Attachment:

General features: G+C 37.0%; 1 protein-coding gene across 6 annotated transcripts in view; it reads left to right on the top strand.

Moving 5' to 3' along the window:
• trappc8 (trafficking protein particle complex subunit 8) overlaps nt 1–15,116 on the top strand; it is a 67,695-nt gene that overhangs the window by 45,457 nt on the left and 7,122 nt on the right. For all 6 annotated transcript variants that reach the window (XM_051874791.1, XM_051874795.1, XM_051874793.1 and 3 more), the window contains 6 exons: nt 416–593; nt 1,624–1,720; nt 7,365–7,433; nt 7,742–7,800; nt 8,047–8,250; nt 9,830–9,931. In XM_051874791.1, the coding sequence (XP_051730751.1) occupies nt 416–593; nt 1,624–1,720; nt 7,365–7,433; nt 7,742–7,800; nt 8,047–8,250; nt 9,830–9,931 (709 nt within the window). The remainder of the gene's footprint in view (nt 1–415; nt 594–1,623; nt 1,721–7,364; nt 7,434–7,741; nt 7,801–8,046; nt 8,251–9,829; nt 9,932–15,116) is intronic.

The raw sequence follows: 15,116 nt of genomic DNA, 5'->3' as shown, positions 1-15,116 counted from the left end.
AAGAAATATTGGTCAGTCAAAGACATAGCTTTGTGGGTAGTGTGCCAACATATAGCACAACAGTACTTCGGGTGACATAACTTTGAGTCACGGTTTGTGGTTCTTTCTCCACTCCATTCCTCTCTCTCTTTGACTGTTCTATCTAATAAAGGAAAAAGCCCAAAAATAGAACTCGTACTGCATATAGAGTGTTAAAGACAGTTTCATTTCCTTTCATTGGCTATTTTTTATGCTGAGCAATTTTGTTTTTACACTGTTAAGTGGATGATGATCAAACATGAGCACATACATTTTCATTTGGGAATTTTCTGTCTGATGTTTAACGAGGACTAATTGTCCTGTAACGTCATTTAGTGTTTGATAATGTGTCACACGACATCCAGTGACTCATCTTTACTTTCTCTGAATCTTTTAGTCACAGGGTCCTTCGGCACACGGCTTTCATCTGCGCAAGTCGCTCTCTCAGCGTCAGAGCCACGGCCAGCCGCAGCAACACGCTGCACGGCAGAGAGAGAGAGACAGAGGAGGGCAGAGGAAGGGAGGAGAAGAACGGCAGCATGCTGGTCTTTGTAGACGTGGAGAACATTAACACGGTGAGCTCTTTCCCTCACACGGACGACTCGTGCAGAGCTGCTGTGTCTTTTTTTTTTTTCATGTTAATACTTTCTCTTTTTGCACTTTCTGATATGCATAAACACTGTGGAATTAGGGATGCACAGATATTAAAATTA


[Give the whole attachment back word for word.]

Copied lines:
General features: G+C 37.0%; 1 protein-coding gene across 6 annotated transcripts in view; it reads left to right on the top strand.

Moving 5' to 3' along the window:
• trappc8 (trafficking protein particle complex subunit 8) overlaps nt 1–15,116 on the top strand; it is a 67,695-nt gene that overhangs the window by 45,457 nt on the left and 7,122 nt on the right. For all 6 annotated transcript variants that reach the window (XM_051874791.1, XM_051874795.1, XM_051874793.1 and 3 more), the window contains 6 exons: nt 416–593; nt 1,624–1,720; nt 7,365–7,433; nt 7,742–7,800; nt 8,047–8,250; nt 9,830–9,931. In XM_051874791.1, the coding sequence (XP_051730751.1) occupies nt 416–593; nt 1,624–1,720; nt 7,365–7,433; nt 7,742–7,800; nt 8,047–8,250; nt 9,830–9,931 (709 nt within the window). The remainder of the gene's footprint in view (nt 1–415; nt 594–1,623; nt 1,721–7,364; nt 7,434–7,741; nt 7,801–8,046; nt 8,251–9,829; nt 9,932–15,116) is intronic.

The raw sequence follows: 15,116 nt of genomic DNA, 5'->3' as shown, positions 1-15,116 counted from the left end.
AAGAAATATTGGTCAGTCAAAGACATAGCTTTGTGGGTAGTGTGCCAACATATAGCACAACAGTACTTCGGGTGACATAACTTTGAGTCACGGTTTGTGGTTCTTTCTCCACTCCATTCCTCTCTCTCTTTGACTGTTCTATCTAATAAAGGAAAAAGCCCAAAAATAGAACTCGTACTGCATATAGAGTGTTAAAGACAGTTTCATTTCCTTTCATTGGCTATTTTTTATGCTGAGCAATTTTGTTTTTACACTGTTAAGTGGATGATGATCAAACATGAGCACATACATTTTCATTTGGGAATTTTCTGTCTGATGTTTAACGAGGACTAATTGTCCTGTAACGTCATTTAGTGTTTGATAATGTGTCACACGACATCCAGTGACTCATCTTTACTTTCTCTGAATCTTTTAGTCACAGGGTCCTTCGGCACACGGCTTTCATCTGCGCAAGTCGCTCTCTCAGCGTCAGAGCCACGGCCAGCCGCAGCAACACGCTGCACGGCAGAGAGAGAGAGACAGAGGAGGGCAGAGGAAGGGAGGAGAAGAACGGCAGCATGCTGGTCTTTGTAGACGTGGAGAACATTAACACGGTGAGCTCTTTCCCTCACACGGACGACTCGTGCAGAGCTGCTGTGTCTTTTTTTTTTTTCATGTTAATACTTTCTCTTTTTGCACTTTCTGATATGCATAAACACTGTGGAATTAGGGATGCACAGATATTAAAATTA